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New Artist of the Month: Vocalist Lucy Dhegrae

January 1, 2018 | By Bruce Hodges, Musical America

“It's not about the 'beautiful' voice; it's about what the voice can do,” says Lucy Dhegrae, singer and director of the annual Resonant Bodies Festival. Dhegrae founded RBF in 2013 with the idea of “challenging and transforming the role of the vocal recitalist,” not to mention the listening context of the audience. Singers express themselves freely, with few artistic boundaries or outside input.

The festival is comprised of a series of concerts over a three-day period. Each concert features three vocalists, who curate his or her own 45-minute sets of what is generally unusual, cutting-edge repertoire—with or without other musicians, visual elements, or choreography, as they see fit. The result is a festival humming with the energy of dozens of the world's most creative vocalists, including Dhegrae. She is a savvy administrator and fundraiser as well: Initially a New York City phenomenon, RBFs have now blossomed in Chicago, Los Angeles, Banff, and Sydney.  

Last fall in New York, for example, Hai-Ting Chinn introduced her fanciful Science Project: An Opera with Experiments (her first crack at composition), in which she donned a hoop skirt with orbiting planets, and sang texts by Carl Sagan, while playful graphics on an overhead screen evoked a chalkboard. In 2016, tenor Peter Tantsits, a member of the International Contemporary Ensemble, chose Milton Babbitt's knotty 1961 Vision and Prayer as the centerpiece of a set that included works by William Croft, Anna Thorvaldsdottír, and Pascal Dusapin—with Henry Purcell thrown in as an outlier.

A memorable, sold-out opening to the 2015 festival featured sopranos Tony Arnold, Lucy Shelton, and Dawn Upshaw. Arnold chose an eclectic program of Jason Eckardt, John Cage, and Beat Furrer. Shelton unveiled three world premieres, from Susan Botti, Eric Nathan, and Icli Zitella. And Upshaw showcased a world premiere from Sheila Silver, and a recent work by Shawn Jaeger (who happens to be Dhegrae's husband).

Dhegrae grew up in Lansing, MI. “My great-grandmother (on my mom's side) was a professional contralto,” she says, describing a family fully comfortable being onstage. “My grandmother was a dancer and performer. My mom was always in choirs and took me as a baby to rehearsals. I grew up singing in choirs.

“I got into doing classical voice because I was a kind of failed pianist—I quit piano because of back problems—and began singing late in my junior year of high school, and then started winning prizes. I also did flute for awhile, since if you did marching band, you could get out of gym…[plus] I could play piccolo and tuck it into my pocket.”

She also explored jazz, both on both piano and flute, and played in a high school jazz trio. “Wynton Marsalis came to our high school, Wycliffe Gordon, too. I didn't have a typical singer path.” At one point she even considered going into medicine—specifically laryngology.

Dhegrae holds a BM (2008) in vocal performance from the University of Michigan School of Music, Theater, and Dance and an MM (2012) from Bard College’s Graduate Vocal Arts Program. For the record, she prefers the term vocalist to soprano.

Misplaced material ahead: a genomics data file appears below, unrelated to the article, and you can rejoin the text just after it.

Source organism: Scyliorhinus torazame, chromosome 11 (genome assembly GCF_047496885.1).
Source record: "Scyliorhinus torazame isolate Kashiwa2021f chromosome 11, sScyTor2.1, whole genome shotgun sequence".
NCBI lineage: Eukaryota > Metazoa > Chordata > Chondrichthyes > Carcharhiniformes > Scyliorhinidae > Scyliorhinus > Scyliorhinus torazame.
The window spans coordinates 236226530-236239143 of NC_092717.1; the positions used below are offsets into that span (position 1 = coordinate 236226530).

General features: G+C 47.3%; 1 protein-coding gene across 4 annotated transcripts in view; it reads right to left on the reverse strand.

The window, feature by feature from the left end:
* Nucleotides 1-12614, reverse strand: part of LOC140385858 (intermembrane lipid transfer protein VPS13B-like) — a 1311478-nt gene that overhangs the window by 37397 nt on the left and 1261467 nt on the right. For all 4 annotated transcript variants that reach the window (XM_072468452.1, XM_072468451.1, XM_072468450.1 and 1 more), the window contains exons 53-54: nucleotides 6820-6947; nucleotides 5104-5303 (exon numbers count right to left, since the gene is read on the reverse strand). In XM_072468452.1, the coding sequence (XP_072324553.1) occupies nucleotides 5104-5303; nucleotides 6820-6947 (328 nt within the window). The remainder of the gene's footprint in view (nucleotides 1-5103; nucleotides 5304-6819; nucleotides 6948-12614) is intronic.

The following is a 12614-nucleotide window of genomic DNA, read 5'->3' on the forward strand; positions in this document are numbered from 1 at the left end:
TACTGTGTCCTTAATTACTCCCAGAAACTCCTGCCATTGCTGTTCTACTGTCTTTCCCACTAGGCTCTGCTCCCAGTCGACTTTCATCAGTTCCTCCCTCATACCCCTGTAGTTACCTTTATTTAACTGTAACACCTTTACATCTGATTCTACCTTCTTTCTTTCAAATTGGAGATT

Music is not all that informs Dhegrae's far-reaching mind. She is surprisingly candid about an incident of sexual assault that took place ten years ago, and about the process of putting her life back together. “What happens when you're the victim of an assault is that you're kind of cut off—you have to bring your body back. I did a lot of body-based therapy [as opposed to talk therapy], which made a huge difference. The idea is not to stigmatize healing.”

“I feel like people don't know how to heal, or what is possible.”

She adds, referencing the recent news about James Levine, “When someone who has committed multiple acts of sexual violence goes unchecked, you can bet that there are dozens of people standing by—I’m not talking about the victims—actively looking the other way. It is this culture that we have to change. We all have to be more comfortable speaking out, carrying as Peter Sellars says, 'a zone of justice' around us at all times.”

The incident has inspired her to create a 45-minute piece, based on the best-selling book, The Body Keeps the Score: Brain, Mind, and Body in the Healing of Trauma, by Bessel Van Der Kolk, MD. Five brief vignettes will be linked with live electronic interludes by composer Angélica Negrón.

Simultaneously, her solo career continues. Last fall she was luminous in two recent works, The Cold Pane (2013) by Shawn Jaeger and Waterlines (2005/2012) by Christopher Trapani, both with the Talea Ensemble. In March 2018 she will make her first trip to India, to appear in the inaugural Panorama Punjab festival. She is also commissioning new works by women, and is a regular with the 21-member new music group, Contemporaneous, founded by conductor David Bloom.

In April 2018, Resonant Bodies will storm Chicago for the first time, appearing at Constellation, a venue aligned with contemporary music and jazz. Among the nine notable artists are Alejandro Acierto, Sophia Burgos, and Pamela Z. In addition, RBF has an ongoing database of contemporary vocal music—currently 868 works and counting, from over 300 composers worldwide.

Dhegrae beams, “I'm proudest of the way that we do the curation, giving freedom to the artists. So often that's not the case. I'm proud that we give the singers control over things they're passionate about. Their performances have energy. They take risks.” And that’s exactly the point.


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